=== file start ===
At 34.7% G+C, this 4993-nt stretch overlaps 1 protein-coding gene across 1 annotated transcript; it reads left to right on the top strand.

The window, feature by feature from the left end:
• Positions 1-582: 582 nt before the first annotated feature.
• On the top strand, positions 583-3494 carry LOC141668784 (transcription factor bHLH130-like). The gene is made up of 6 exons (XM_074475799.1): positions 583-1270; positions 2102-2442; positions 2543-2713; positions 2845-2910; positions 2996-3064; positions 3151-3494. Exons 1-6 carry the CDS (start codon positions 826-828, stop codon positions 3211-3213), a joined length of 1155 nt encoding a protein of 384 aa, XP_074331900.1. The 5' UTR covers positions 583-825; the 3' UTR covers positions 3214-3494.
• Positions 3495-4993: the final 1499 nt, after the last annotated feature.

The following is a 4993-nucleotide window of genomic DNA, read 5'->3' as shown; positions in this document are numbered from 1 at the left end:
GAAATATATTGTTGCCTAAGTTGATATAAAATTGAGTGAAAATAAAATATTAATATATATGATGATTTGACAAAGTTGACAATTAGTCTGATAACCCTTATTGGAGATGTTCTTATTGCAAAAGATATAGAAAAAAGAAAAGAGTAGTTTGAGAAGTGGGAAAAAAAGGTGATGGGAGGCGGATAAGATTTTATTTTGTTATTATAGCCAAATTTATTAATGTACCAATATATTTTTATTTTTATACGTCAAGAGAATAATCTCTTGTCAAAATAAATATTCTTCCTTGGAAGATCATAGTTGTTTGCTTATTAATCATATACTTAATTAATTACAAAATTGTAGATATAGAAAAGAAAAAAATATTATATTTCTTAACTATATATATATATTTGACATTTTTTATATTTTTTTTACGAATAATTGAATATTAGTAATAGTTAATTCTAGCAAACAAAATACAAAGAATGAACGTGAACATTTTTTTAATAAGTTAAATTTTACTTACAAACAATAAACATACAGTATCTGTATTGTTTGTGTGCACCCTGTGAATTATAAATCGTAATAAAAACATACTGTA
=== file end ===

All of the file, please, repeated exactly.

At 34.7% G+C, this 4993-nt stretch overlaps 1 protein-coding gene across 1 annotated transcript; it reads left to right on the top strand.

The window, feature by feature from the left end:
• Positions 1-582: 582 nt before the first annotated feature.
• On the top strand, positions 583-3494 carry LOC141668784 (transcription factor bHLH130-like). The gene is made up of 6 exons (XM_074475799.1): positions 583-1270; positions 2102-2442; positions 2543-2713; positions 2845-2910; positions 2996-3064; positions 3151-3494. Exons 1-6 carry the CDS (start codon positions 826-828, stop codon positions 3211-3213), a joined length of 1155 nt encoding a protein of 384 aa, XP_074331900.1. The 5' UTR covers positions 583-825; the 3' UTR covers positions 3214-3494.
• Positions 3495-4993: the final 1499 nt, after the last annotated feature.

The following is a 4993-nucleotide window of genomic DNA, read 5'->3' as shown; positions in this document are numbered from 1 at the left end:
GAAATATATTGTTGCCTAAGTTGATATAAAATTGAGTGAAAATAAAATATTAATATATATGATGATTTGACAAAGTTGACAATTAGTCTGATAACCCTTATTGGAGATGTTCTTATTGCAAAAGATATAGAAAAAAGAAAAGAGTAGTTTGAGAAGTGGGAAAAAAAGGTGATGGGAGGCGGATAAGATTTTATTTTGTTATTATAGCCAAATTTATTAATGTACCAATATATTTTTATTTTTATACGTCAAGAGAATAATCTCTTGTCAAAATAAATATTCTTCCTTGGAAGATCATAGTTGTTTGCTTATTAATCATATACTTAATTAATTACAAAATTGTAGATATAGAAAAGAAAAAAATATTATATTTCTTAACTATATATATATATTTGACATTTTTTATATTTTTTTTACGAATAATTGAATATTAGTAATAGTTAATTCTAGCAAACAAAATACAAAGAATGAACGTGAACATTTTTTTAATAAGTTAAATTTTACTTACAAACAATAAACATACAGTATCTGTATTGTTTGTGTGCACCCTGTGAATTATAAATCGTAATAAAAACATACTGTA